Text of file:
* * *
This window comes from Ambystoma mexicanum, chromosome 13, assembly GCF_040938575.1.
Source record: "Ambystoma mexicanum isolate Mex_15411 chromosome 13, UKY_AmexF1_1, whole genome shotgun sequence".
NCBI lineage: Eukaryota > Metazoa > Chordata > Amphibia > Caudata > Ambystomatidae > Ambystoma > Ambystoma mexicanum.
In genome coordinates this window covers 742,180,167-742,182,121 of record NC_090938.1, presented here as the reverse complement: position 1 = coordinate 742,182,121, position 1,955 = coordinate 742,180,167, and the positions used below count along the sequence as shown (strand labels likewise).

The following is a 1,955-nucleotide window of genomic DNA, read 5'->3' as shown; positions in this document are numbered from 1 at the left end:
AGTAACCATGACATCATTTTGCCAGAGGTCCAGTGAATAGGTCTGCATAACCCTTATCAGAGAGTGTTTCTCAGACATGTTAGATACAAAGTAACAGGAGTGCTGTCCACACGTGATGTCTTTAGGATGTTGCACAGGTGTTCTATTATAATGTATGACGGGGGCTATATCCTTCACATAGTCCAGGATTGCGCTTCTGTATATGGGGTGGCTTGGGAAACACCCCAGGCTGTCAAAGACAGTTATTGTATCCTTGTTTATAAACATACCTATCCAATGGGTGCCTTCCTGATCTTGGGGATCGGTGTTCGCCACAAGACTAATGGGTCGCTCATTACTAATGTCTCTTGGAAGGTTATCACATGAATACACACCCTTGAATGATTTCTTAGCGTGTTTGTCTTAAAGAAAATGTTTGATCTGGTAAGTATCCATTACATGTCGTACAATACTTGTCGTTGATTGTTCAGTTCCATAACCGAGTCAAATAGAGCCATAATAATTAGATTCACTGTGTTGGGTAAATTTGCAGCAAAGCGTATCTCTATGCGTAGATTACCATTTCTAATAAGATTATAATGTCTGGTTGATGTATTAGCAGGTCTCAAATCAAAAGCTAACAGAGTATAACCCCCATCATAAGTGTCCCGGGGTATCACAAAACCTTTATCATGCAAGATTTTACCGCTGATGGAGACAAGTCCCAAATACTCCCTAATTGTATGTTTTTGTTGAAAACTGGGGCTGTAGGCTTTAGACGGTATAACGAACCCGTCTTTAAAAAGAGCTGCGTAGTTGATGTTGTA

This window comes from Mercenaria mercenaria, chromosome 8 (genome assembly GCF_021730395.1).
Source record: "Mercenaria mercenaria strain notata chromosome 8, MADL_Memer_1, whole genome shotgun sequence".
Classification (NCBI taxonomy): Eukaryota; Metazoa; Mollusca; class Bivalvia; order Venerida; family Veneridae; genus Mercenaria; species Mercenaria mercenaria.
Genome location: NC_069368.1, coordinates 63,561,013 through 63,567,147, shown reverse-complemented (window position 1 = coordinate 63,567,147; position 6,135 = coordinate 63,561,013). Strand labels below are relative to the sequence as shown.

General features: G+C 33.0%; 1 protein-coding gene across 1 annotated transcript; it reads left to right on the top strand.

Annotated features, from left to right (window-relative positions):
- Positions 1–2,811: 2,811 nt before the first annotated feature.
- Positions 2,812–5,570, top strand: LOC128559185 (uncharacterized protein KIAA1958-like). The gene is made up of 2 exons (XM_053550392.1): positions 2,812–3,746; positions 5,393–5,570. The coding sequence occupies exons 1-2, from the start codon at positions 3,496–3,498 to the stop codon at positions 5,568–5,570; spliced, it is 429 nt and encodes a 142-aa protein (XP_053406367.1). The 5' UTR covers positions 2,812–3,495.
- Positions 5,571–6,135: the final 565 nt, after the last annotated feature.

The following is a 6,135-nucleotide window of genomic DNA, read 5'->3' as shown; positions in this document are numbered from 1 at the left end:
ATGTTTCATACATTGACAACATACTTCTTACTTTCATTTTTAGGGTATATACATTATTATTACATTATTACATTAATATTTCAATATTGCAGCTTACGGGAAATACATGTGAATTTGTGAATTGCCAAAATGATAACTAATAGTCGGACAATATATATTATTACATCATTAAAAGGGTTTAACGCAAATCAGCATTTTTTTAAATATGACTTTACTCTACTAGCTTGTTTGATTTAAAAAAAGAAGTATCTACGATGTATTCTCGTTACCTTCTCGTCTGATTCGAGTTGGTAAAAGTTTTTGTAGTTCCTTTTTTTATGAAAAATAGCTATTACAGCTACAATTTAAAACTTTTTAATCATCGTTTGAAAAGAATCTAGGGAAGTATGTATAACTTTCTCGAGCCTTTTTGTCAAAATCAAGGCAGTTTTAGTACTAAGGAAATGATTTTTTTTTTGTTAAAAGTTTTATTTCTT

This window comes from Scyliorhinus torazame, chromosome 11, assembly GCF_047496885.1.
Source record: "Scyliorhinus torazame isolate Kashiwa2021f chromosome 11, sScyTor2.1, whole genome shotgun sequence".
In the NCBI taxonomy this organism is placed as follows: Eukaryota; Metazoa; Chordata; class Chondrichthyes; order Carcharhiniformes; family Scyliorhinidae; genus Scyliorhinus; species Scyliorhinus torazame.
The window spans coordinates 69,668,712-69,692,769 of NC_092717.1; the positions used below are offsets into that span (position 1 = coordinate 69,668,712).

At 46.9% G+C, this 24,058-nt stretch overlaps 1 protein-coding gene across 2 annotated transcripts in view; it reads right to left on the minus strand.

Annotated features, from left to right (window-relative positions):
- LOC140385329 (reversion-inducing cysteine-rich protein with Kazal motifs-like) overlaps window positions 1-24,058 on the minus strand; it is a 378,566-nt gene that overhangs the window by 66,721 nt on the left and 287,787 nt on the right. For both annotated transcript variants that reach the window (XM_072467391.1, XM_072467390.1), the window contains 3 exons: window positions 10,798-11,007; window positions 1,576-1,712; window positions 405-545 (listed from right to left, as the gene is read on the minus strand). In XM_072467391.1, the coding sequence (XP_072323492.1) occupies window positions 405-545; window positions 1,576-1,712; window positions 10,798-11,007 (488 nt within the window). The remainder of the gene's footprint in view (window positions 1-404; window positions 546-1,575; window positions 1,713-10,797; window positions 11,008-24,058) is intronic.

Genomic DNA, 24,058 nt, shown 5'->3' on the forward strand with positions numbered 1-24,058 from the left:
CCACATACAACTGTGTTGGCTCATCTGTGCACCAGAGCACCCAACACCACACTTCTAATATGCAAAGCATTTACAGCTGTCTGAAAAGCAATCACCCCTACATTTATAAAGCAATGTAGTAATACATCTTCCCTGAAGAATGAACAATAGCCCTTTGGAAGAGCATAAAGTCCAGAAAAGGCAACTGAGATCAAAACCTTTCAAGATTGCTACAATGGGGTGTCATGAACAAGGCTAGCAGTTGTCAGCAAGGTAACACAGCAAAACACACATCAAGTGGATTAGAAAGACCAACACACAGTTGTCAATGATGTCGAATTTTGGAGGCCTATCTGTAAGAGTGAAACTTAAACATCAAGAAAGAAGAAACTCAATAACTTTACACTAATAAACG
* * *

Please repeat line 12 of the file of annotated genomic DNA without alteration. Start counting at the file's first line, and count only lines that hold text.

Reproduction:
Annotated features, from left to right (window-relative positions):